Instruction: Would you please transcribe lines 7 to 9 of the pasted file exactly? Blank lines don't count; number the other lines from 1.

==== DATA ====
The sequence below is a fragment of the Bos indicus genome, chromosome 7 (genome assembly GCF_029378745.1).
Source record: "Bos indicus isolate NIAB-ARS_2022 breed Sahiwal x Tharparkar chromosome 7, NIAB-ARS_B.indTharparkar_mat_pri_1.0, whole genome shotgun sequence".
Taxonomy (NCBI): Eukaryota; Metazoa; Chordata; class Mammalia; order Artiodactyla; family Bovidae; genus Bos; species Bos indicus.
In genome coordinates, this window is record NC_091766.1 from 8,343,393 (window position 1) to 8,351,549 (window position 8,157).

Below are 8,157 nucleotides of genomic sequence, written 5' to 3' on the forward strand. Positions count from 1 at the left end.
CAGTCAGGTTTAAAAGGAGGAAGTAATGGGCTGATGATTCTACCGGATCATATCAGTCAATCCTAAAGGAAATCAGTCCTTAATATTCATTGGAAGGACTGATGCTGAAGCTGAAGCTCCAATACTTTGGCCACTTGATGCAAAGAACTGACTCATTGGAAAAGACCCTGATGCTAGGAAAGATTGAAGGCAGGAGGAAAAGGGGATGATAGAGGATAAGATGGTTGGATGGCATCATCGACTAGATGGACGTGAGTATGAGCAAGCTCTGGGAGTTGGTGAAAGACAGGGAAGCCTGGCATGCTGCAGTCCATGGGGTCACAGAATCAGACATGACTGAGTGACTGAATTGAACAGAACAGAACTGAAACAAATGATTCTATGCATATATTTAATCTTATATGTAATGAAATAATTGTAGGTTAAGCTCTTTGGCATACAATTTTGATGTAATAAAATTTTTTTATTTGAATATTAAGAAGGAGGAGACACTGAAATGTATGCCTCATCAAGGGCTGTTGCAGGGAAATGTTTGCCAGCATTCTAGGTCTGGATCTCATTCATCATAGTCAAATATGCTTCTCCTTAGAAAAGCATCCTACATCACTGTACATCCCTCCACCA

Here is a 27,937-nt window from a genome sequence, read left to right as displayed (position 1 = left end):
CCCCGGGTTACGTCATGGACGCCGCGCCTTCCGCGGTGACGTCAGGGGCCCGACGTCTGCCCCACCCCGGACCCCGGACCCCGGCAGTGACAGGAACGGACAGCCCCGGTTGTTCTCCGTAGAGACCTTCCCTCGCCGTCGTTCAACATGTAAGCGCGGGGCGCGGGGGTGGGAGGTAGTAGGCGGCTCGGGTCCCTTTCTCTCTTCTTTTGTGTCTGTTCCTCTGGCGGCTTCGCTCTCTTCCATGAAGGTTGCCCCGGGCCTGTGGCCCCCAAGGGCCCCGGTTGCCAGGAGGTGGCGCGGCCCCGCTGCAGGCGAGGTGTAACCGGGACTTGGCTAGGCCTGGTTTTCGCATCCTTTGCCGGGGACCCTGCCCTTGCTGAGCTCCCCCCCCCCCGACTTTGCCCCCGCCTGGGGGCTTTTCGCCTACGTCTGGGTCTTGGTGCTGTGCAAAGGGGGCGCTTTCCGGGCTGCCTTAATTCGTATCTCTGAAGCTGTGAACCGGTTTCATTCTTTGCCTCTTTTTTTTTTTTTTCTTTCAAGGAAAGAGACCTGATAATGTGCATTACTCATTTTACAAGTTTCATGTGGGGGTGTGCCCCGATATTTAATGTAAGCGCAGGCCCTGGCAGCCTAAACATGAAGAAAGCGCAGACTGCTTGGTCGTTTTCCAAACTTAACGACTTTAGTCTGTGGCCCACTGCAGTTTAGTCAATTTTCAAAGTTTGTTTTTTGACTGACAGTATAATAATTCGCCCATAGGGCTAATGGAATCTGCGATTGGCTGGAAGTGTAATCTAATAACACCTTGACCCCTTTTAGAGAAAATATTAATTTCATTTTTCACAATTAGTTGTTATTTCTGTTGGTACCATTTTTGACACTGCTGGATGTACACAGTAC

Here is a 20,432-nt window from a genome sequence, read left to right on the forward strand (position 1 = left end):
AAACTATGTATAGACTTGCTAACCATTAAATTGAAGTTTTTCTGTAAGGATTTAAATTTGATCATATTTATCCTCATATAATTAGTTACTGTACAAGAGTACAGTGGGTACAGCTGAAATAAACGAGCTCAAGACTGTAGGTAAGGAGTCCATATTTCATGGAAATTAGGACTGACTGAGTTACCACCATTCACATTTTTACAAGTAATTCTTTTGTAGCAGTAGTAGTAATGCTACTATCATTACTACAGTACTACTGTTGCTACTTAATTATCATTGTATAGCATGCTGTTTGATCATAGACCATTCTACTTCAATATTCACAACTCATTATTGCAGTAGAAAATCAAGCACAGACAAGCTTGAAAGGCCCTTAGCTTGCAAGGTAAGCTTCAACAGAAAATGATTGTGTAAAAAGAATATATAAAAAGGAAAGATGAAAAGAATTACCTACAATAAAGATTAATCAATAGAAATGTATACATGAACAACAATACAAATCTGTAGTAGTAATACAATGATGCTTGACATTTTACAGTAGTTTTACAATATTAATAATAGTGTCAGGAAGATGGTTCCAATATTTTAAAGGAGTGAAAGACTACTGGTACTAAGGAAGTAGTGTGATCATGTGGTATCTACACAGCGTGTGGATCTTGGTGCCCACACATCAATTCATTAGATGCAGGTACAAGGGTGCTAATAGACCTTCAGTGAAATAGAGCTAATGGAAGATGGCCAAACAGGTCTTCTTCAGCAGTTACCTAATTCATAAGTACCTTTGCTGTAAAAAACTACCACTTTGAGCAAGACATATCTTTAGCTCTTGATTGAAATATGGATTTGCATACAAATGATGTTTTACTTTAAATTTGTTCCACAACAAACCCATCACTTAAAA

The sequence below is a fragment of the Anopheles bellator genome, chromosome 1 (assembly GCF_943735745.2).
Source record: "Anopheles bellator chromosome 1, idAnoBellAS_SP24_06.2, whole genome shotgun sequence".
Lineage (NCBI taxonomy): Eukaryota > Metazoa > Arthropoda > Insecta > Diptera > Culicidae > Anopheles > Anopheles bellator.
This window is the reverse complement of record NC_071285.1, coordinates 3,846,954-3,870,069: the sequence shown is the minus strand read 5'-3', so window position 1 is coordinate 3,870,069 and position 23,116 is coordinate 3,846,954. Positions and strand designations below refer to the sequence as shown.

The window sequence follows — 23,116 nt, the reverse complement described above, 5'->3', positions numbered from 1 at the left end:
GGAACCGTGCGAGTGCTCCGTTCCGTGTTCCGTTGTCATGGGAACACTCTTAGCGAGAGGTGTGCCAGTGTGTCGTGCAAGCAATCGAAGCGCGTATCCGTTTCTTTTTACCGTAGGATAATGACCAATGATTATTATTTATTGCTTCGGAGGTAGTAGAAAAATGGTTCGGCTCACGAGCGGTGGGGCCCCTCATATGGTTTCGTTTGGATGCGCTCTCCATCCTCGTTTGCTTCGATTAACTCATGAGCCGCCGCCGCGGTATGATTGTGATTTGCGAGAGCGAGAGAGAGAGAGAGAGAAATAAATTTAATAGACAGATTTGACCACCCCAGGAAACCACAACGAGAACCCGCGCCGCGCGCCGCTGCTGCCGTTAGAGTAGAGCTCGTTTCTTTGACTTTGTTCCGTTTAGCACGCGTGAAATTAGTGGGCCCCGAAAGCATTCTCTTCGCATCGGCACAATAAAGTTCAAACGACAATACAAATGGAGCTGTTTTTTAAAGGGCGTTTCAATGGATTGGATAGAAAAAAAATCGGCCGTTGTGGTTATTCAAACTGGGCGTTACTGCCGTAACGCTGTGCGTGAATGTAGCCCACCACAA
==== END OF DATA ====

Here is a 27,937-nt window from a genome sequence, read left to right as displayed (position 1 = left end):
CCCCGGGTTACGTCATGGACGCCGCGCCTTCCGCGGTGACGTCAGGGGCCCGACGTCTGCCCCACCCCGGACCCCGGACCCCGGCAGTGACAGGAACGGACAGCCCCGGTTGTTCTCCGTAGAGACCTTCCCTCGCCGTCGTTCAACATGTAAGCGCGGGGCGCGGGGGTGGGAGGTAGTAGGCGGCTCGGGTCCCTTTCTCTCTTCTTTTGTGTCTGTTCCTCTGGCGGCTTCGCTCTCTTCCATGAAGGTTGCCCCGGGCCTGTGGCCCCCAAGGGCCCCGGTTGCCAGGAGGTGGCGCGGCCCCGCTGCAGGCGAGGTGTAACCGGGACTTGGCTAGGCCTGGTTTTCGCATCCTTTGCCGGGGACCCTGCCCTTGCTGAGCTCCCCCCCCCCCGACTTTGCCCCCGCCTGGGGGCTTTTCGCCTACGTCTGGGTCTTGGTGCTGTGCAAAGGGGGCGCTTTCCGGGCTGCCTTAATTCGTATCTCTGAAGCTGTGAACCGGTTTCATTCTTTGCCTCTTTTTTTTTTTTTTCTTTCAAGGAAAGAGACCTGATAATGTGCATTACTCATTTTACAAGTTTCATGTGGGGGTGTGCCCCGATATTTAATGTAAGCGCAGGCCCTGGCAGCCTAAACATGAAGAAAGCGCAGACTGCTTGGTCGTTTTCCAAACTTAACGACTTTAGTCTGTGGCCCACTGCAGTTTAGTCAATTTTCAAAGTTTGTTTTTTGACTGACAGTATAATAATTCGCCCATAGGGCTAATGGAATCTGCGATTGGCTGGAAGTGTAATCTAATAACACCTTGACCCCTTTTAGAGAAAATATTAATTTCATTTTTCACAATTAGTTGTTATTTCTGTTGGTACCATTTTTGACACTGCTGGATGTACACAGTAC

Here is a 20,432-nt window from a genome sequence, read left to right on the forward strand (position 1 = left end):